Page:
Beaucamps Ligny


On the 19th of October 2009, construction workers at Beaucamps Ligny in France were creating a sewage soakaway area for a parish building when the digger driver disturbed some human bones.

They notified the local Gendamerie to verify if it was a crime scene or not. From observations it was decided that the bones belonged to WW1 soldiers. The CWGC were informed and they carefully uncovered the rest of the human remains and artefacts.
There were 15 partial to full skeletons found in groups of 6,8 and one lone skeleton. Artefacts included a York and Lancaster regiment badge, 3 stripes on cloth, boots, 3 belt hooks and 2 steel buckles, 1 blue enamel badge, buttons, a Victorian silver crown, a shaving brush, 1 gold ring, 1 pocket watch (inscribed as being purchased at Pontefract), 2 pen knifes and many Lee Enfield ammunition rounds.
The crossroads where the remains were found is the dividing line between Radinghem and the area of Beaucamps Ligny, Beaucamps Ligny is in fact further down the road from the crossroads.

Research has proved that it was the 2nd Battalion of the York & Lancaster Regiment, along with ‘The Buffs’, that were fighting in that area in October 1914.
The York & Lancs were involved in two bloody engagements during the week of 18-25 October. On the 18th they encountered numerically superior German forces just north east of Beaucamps as they conducted a sweeping manoeuvre from Radinghem. No fighting occurred in Beaucamps it self which remained under German occupation from shortly after the fall of Lille right through until October 1918.

The second contact was at dawn on October 23rd when the York & Lancs trenches were overrun at a crossroads on the Bois-Grenier-Radinghem road resulting in bayonet charges and bloody hand to hand fighting. This position was about 600 metres short of where the eventual trench line was to be settled that remained virtually static until the Battle of the Lys in April 1918. The remains are probably the men who died in the earlier fighting but not dying all together on the same day. The remains were found in 3 different burial pits, consisting of eight, six and one body respectively. (see image)


Site Location


There were a total of 58 soldiers of the 2nd Battalion of the York & Lancs who were lost in the actions around Beaucamps during the period 18th – 23rd October 1914 and who had no known grave.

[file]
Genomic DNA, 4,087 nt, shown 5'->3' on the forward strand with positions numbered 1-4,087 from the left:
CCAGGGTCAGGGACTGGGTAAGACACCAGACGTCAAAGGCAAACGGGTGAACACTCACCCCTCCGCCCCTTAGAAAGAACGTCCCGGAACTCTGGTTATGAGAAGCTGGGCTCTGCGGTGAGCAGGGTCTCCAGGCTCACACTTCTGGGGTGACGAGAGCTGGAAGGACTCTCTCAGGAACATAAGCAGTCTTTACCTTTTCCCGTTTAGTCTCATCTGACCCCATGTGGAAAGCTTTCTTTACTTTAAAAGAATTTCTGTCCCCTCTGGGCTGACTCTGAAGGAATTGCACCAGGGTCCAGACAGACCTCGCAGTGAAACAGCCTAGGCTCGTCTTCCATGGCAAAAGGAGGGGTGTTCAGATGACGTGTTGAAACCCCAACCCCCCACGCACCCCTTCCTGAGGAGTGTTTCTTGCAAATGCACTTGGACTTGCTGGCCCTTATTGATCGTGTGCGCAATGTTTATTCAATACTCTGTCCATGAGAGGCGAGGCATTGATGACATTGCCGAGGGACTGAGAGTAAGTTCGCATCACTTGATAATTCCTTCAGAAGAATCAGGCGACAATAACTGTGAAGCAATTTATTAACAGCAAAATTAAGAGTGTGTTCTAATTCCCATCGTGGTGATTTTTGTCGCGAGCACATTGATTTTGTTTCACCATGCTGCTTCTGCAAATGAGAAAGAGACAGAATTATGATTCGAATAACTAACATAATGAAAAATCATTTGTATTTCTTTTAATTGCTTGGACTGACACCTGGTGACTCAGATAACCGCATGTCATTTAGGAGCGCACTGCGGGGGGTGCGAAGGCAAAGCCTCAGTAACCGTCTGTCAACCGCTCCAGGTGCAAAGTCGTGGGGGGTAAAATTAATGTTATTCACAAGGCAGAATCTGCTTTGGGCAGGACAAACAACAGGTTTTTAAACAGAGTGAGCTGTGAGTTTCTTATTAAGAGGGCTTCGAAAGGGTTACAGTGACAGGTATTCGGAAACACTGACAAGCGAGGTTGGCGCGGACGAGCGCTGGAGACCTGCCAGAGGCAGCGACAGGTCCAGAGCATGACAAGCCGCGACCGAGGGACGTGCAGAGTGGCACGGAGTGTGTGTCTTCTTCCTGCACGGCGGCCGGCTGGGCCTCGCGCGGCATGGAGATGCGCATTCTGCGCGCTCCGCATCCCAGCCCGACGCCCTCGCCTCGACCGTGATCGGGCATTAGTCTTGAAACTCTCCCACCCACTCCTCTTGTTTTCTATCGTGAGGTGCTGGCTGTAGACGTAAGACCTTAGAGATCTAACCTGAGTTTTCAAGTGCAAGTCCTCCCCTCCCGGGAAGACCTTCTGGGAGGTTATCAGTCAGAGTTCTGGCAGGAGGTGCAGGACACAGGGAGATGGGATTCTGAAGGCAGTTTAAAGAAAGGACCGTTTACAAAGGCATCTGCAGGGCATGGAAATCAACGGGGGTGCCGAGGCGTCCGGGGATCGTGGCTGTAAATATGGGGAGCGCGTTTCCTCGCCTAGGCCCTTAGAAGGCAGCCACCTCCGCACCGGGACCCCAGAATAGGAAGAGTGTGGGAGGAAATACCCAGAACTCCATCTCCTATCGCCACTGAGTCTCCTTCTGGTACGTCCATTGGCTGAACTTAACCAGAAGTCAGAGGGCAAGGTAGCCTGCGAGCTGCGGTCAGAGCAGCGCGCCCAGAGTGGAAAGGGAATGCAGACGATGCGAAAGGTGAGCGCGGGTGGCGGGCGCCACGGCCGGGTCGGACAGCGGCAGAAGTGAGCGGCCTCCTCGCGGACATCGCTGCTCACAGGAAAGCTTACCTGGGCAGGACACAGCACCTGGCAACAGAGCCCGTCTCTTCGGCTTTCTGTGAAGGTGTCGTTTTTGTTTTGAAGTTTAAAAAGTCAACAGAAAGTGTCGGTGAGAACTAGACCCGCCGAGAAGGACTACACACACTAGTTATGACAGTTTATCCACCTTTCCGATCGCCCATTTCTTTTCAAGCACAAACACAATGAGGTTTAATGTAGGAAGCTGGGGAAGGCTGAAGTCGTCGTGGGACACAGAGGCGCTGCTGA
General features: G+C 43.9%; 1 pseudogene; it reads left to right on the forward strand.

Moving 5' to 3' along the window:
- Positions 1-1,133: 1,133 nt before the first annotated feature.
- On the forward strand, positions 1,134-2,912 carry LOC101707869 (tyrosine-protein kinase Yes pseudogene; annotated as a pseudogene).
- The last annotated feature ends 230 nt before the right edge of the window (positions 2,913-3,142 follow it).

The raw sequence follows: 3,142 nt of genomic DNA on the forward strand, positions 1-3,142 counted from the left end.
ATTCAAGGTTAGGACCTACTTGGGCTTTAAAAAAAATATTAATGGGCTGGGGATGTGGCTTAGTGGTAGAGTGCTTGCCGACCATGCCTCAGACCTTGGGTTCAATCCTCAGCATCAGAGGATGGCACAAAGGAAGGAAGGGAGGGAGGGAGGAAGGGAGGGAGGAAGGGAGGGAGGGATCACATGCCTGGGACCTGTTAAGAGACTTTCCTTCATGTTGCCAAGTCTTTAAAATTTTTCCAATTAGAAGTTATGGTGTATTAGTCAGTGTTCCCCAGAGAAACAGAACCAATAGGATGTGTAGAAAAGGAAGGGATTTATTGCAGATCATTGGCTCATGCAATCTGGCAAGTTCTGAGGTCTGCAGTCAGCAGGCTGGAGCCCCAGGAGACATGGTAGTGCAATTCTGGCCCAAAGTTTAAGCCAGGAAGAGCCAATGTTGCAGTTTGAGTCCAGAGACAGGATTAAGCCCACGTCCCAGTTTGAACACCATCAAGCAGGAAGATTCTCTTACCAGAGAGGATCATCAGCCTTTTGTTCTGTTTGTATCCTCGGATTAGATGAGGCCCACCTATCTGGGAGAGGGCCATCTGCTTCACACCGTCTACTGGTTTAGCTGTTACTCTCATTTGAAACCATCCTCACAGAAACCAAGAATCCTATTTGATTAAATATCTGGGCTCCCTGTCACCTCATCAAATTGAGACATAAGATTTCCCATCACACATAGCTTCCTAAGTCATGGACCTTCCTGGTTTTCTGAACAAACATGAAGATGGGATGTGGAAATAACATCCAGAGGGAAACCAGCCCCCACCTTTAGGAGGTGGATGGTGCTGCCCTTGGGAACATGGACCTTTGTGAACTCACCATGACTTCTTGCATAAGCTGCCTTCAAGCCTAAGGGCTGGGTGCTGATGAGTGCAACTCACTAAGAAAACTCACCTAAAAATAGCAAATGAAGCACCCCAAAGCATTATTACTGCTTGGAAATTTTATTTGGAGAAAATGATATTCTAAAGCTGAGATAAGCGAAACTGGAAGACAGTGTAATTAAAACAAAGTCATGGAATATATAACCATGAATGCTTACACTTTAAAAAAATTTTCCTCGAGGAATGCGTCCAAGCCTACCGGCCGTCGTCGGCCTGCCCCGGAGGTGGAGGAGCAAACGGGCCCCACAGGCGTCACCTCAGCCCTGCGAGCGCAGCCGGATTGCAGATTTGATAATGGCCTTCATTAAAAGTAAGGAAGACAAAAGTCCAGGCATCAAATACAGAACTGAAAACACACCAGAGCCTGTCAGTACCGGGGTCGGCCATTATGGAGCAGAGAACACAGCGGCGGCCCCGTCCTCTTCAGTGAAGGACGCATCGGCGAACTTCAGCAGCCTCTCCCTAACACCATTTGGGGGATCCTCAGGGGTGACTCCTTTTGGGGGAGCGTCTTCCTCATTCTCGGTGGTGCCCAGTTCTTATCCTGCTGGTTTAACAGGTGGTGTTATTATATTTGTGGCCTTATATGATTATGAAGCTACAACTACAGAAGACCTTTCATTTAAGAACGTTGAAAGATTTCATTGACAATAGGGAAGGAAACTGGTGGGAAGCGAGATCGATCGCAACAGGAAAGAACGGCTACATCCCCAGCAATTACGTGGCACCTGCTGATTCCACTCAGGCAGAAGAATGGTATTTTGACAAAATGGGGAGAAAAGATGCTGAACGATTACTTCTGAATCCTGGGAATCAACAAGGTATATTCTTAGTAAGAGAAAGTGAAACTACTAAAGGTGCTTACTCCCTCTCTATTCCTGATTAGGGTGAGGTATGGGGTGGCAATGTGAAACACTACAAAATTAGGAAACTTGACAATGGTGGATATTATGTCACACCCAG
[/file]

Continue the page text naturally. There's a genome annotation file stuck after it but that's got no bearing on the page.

After the discovery and exhumation of 250 WW1 Australian and British soldiers from Fromelles, a campaign was started to get parity with the Fromelles project re the identification of the remains found at Beaucamps if possible. This has took near on 5 years to come to fruition. Surviving members for all possible 58 families have been found and offered the chance to provide a DNA sample with which to compare with the samples took from the remains. Out of the 15 sets of remains 10 men have been positively identified, the other 5 are undergoing further tests, but the experts are quietly confident of further positive results.

These men will be reburied in October 1914 at Bois Grenier cemetery, France, with their name on their headstones.


Those identified were:-

Pte. Herbert Ernest Allcock, # 6774 b. Leeds

Pte. John Brameld, # 7208 b. Sheffield


Cpl. Francis Carr Dyson, # 9159 b. Wakefield


Pte. Walter Ellis, # 8272 b. Doncaster


Pte. John Jarvis, # 7164 b. Rotherham


Pte. Leonard Arthur Morley, # 8678 b. Boxhill, Surrey

Pte. Ernest Oxer, # 8502 b. Swinton, Rotherham


Pte. John Richmond, # 7969 b. Radford, Notts


Pte. William Alfred Singyard, # 7318 b. Newcastle upon Tyne


L/Cpl. William Henry Warr, # 6822 b. Axminster, Lyme Regis




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Image Courtesy of Google Earth



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